In Liberia, UNFPA and partners distributed 2,000 solar-powered lights to health facilities throughout the country. In facilities without electricity, the lights help health workers safely deliver babies at night; previously, staff had to rely on flashlights or candlelight. “We are now able to conduct safe deliveries at night with less worry about illumination,” said Patricia Wilson, the maternal and child health supervisor at Fish Town Hospital, in River Gee County, Liberia.

During the outbreak, many pregnant women turned to traditional birth attendants for care. UNFPA has now trained many of those attendants to promote facilities-based deliveries and care so women can be adequately treated if childbirth complications arise. As a result, in Bomi county Liberia alone, facilities-based deliveries increased from 61 percent to 74 percent within the months following the outbreak.

More work is still needed to ensure the reproductive health needs of women and girls throughout the region are being met. Currently, UNFPA is working to recruit and train 500 midwives, doctors, and health workers. We are grateful for your partnership in supporting UNFPA’s efforts in West Africa to decrease maternal mortality rates and improve access to family planning in the wake of the Ebola outbreak. With your continued commitment we can ensure that women who give life don’t have to risk their own.

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Jun 4, 2015

UNFPA Supports Safe Delivery after Nepal Earthquak

8 million people were affected by the devastating earthquake that jolted Nepal on April 25th, 2015, including 126,000 pregnant women. Health facilities are now overwhelmed and medical supplies are being quickly depleted. As a result, thousands of women may give birth in appalling conditions, without access to safe birth services and lifesaving care.

For only $11 you can provide 3 emergency clean birthing kits consisting of a bar of soap, a clear plastic sheet, razor blade, an umbilical cord tie, cloth and latex gloves to help deliver babies safely in crisis situations like the Nepal earthquake.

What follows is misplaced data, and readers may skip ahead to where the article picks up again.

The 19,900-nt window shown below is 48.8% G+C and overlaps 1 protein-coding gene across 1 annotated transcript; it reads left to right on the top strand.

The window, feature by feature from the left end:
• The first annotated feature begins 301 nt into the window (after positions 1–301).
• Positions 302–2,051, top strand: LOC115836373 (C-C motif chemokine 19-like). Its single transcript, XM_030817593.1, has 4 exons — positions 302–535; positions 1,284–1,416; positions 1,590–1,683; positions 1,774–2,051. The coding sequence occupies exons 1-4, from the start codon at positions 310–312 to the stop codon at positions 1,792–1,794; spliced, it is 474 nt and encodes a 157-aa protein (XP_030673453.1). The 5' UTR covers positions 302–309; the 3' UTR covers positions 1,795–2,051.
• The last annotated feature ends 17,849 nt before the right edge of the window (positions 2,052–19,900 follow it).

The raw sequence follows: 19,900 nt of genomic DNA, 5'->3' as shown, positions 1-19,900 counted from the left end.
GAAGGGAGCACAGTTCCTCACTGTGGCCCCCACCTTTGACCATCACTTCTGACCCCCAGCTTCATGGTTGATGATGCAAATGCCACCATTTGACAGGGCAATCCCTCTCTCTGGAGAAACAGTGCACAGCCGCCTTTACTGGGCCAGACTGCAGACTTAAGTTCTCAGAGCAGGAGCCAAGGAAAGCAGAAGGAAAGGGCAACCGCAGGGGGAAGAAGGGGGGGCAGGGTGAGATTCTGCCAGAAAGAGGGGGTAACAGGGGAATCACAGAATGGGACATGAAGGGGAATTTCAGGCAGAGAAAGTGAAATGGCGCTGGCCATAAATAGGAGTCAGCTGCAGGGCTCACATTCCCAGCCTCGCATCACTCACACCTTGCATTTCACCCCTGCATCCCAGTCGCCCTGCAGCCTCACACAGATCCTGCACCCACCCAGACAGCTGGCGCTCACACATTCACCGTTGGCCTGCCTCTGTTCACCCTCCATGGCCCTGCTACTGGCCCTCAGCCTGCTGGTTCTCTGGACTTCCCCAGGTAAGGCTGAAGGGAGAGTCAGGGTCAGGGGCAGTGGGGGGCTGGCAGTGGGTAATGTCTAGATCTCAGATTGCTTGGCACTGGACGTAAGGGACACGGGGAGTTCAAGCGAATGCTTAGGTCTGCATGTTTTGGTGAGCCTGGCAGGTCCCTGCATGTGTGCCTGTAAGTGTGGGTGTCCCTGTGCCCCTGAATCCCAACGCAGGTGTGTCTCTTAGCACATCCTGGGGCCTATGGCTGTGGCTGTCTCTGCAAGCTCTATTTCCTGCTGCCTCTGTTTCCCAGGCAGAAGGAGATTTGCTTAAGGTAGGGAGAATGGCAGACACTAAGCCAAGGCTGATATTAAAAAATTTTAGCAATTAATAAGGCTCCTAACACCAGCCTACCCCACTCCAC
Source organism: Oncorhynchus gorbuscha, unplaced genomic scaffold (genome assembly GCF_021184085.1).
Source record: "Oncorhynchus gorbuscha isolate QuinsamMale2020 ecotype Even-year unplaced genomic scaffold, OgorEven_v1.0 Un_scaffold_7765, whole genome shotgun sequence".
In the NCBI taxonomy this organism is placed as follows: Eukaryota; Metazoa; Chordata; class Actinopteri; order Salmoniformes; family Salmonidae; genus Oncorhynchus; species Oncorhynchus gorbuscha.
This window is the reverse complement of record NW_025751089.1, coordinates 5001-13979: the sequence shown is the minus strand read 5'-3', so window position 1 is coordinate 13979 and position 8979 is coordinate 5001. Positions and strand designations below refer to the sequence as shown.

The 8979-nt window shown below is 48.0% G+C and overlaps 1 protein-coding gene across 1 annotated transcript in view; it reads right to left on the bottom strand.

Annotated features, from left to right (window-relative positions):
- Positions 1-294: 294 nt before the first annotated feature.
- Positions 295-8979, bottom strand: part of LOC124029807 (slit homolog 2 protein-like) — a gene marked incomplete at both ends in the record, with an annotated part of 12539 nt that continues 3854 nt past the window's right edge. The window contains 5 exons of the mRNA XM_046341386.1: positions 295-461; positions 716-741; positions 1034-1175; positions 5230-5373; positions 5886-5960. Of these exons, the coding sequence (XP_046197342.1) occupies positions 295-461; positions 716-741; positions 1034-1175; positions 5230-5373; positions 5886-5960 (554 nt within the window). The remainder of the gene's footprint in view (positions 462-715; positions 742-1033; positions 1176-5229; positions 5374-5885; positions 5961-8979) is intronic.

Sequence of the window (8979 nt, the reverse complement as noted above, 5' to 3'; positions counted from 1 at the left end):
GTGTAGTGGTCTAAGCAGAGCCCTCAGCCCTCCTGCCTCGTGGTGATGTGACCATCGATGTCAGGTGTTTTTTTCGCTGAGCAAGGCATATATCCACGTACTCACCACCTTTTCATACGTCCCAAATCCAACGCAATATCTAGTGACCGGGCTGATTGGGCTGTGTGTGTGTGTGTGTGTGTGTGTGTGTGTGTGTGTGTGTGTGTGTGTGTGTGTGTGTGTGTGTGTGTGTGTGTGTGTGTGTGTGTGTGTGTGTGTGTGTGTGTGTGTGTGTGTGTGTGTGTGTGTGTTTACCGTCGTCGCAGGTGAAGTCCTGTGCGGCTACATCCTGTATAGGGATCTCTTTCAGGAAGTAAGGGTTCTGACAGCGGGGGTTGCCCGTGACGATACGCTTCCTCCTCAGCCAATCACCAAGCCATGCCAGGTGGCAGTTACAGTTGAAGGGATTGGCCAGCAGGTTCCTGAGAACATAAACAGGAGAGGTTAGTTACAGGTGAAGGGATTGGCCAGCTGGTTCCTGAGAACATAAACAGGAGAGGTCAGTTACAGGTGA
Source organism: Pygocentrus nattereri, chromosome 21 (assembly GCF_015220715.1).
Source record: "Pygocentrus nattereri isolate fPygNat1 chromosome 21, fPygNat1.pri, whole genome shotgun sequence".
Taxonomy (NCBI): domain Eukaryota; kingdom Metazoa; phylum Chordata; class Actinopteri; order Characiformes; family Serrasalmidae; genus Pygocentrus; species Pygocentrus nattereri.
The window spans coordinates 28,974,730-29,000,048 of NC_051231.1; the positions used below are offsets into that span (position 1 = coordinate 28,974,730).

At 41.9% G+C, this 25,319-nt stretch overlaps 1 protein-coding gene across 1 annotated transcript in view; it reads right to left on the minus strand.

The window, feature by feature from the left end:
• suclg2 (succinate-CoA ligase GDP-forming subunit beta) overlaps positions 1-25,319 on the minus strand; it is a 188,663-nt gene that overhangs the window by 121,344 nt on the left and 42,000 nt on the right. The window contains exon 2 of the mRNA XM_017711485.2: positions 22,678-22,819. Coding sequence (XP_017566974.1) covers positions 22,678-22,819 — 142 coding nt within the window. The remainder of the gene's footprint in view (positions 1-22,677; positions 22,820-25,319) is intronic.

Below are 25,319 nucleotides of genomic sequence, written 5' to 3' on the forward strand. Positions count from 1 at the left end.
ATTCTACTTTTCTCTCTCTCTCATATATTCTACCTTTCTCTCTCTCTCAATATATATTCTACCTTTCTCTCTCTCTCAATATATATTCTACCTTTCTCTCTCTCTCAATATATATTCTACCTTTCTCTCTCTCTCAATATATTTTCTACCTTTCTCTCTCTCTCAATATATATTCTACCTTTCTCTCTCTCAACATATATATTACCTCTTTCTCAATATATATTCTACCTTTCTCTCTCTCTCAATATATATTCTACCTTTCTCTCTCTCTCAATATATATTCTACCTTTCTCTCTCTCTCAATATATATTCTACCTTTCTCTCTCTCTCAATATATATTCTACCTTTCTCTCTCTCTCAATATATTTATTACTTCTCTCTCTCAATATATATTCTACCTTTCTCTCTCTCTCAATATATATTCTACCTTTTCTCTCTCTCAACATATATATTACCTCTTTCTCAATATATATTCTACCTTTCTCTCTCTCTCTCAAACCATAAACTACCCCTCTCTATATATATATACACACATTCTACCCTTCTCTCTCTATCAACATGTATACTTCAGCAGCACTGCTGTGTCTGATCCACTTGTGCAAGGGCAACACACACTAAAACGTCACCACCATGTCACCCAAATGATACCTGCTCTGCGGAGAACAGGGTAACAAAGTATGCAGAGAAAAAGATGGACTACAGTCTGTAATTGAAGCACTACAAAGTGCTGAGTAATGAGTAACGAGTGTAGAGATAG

UNFPA is responding in quake-affected areas with reproductive health kits to support safe birth, as well as dignity kits, which contain hygiene supplies for women and girls of reproductive age. UNFPA and partners are also working to prevent gender-based violence, which is known to increase in the aftermath of disasters.

“I was indoors when the ground started shaking,” said Sabina, who was 3 months pregnant at the time of the earthquake. “Fortunately, I have enough food for now,” she said, “but I need materials that meet my health needs. I need to protect myself and the baby inside me.”

New mothers, including those who are breastfeeding, need special care as well. Rabina is the mother of a 14-month-old boy. Her home, too, was destroyed, and her family is living at a temporary camp. "Even simple supplies like soap, scarves, saris and sanitary pads are so useful at this time,” Rabina said. “I can take better care of my baby if I can take better care of myself."

A donation of just $25 can provide a woman like Rabina with hygiene essentials for six months, ensuring that she is able to maintain her dignity and health in emergency situations.

The earthquake triggered landslides and violent aftershocks that have pushed families out of their houses in the weeks ahead of monsoon season. Even after the crisis garnered international attention, over a million women and girls in Nepal alone remain in need of essential reproductive health care.

With a contribution towards UNFPA’s distribution of clean birthing kits you can provide health and dignity for women and girls in crisis situations around the world.